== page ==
States across the country largely agree that targeting breeds serves no useful purpose. Currently, no statewide policies discriminate against certain dog breeds, and 18 states have taken the extra step to ban breed-specific legislation, or BSL, most recently South Dakota and Utah. Even the White House has weighed in against laws that target specific breeds. Last year, the Obama Administration put out a clear statement saying, "We don't support breed-specific legislation -- research shows that bans on certain types of dogs are largely ineffective and often a waste of public resources... the simple fact is that dogs of any breed can become dangerous when they're intentionally or unintentionally raised to be aggressive."

The statement also noted that the Centers for Disease Control concluded "the types of people who look to exploit dogs aren't deterred by breed regulations" and "it's virtually impossible to calculate bite rates for specific breeds."

The ASPCA supports breed-neutral dangerous dog laws that focus not on breed but on individual dog behavior, as well as laws that prohibit prolonged chaining and tethering, and legislation that holds dog owners accountable for the behavior of their pets.

Ask pit bull owners about their pets, and you'll hear the same things you'd expect from proud owners of beagles, retrievers, pugs, Labradors, or any blend among them. I encourage you to read about Domingo, Blue, and Spike through the words of loving owners who recently adopted those pit bulls from the ASPCA.

I've fostered a number of pit bulls over the years, many of whom were rescued from horrific cruelty. I'm reminded of Dawson, the white pit who was kept in a closet and beaten with weights; Taz, a brindle pit who was found in a dumpster in 2003; and Champ, a caramel-and-white pit who was being trained to fight. Each of them was loving, playful, loyal, and affectionate. And each was, at one time, on a short and certain path to sadistic abuse or euthanasia, but is now in a loving home.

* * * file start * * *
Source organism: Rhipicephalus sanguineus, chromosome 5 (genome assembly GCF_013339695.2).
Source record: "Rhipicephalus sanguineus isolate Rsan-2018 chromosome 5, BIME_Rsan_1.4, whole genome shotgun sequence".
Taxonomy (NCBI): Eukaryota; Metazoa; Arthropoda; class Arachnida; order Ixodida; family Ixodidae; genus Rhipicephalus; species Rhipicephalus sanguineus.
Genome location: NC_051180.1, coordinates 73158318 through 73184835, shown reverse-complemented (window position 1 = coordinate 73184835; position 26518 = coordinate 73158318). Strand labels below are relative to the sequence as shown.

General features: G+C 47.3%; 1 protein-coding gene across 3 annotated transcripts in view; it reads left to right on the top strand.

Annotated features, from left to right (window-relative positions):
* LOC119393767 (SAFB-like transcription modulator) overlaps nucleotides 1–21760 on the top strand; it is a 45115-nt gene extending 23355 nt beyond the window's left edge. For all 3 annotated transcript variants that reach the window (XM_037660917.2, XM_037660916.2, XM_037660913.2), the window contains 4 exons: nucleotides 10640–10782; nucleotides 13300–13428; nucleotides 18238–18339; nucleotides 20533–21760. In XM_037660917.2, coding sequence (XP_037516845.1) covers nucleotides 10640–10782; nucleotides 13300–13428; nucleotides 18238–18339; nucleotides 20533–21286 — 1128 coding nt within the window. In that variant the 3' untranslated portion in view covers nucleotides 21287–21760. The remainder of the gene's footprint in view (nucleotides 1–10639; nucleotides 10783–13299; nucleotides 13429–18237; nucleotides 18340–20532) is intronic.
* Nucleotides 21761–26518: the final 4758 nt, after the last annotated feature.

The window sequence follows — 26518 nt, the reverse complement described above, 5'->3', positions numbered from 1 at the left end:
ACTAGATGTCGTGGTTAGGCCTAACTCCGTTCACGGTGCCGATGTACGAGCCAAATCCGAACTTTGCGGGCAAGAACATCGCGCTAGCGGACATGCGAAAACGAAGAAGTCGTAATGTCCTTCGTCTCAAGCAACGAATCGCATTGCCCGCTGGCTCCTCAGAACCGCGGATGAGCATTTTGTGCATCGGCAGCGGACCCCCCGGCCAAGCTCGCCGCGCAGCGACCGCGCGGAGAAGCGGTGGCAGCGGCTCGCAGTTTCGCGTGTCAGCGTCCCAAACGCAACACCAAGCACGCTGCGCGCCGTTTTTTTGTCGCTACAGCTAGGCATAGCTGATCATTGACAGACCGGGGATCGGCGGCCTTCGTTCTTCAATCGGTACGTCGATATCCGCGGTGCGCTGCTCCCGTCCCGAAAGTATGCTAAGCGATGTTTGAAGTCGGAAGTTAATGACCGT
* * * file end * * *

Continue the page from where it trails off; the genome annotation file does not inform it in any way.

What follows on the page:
Not every dog is a good match for every prospective owner, so educate yourself before adopting. Compare a dog's need for exercise with your availability to take it on frequent walks and runs. Compare its medical requirements to your ability to provide that care. And compare its behavior, as documented and explained by shelter staff, with your family's ability to maintain and manage that behavior. When taking in a new pet, ask questions, consider potential challenges, and remember that small children should never be left unsupervised around animals.

Understanding dog behavior, providing dogs with the care they need and the supervision expected by family and neighbors—these are the best ways to keep pets and people safe, to celebrate the joy pets bring to our lives, and to end the myths that unfairly and tragically cost so many their lives.

Not all families will open their homes to a pit bull, but I hope many will open their minds.

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Bad Rap has been around for 15 years and there is a long list of pit-bull advocacy groups and a few documentaries are out. They still have not been able to restore the image for pit-type dogs in a positive light. When you have to work this hard to try to restore an image for a type of dog and are still failing, it's because the public is not buying into your bull. There are still a million pit-type dogs that get euthanized at shelters every year. I follow dangerous dogs attacks on humans and on pets as every good dog advocate should. As long a the public keeps hearing news stories of people & people's pets mauled or killed by pit-type bull dogs, the public is going to steer away from getting a pit-type dog for a family pet. This debate is over when pit-type dogs stop making the news for mauling and killing people and their pets and is not a threat to public safety. When is a pit type dog not a pit type dog as soon as it has mauled or killed a person or their beloved pet.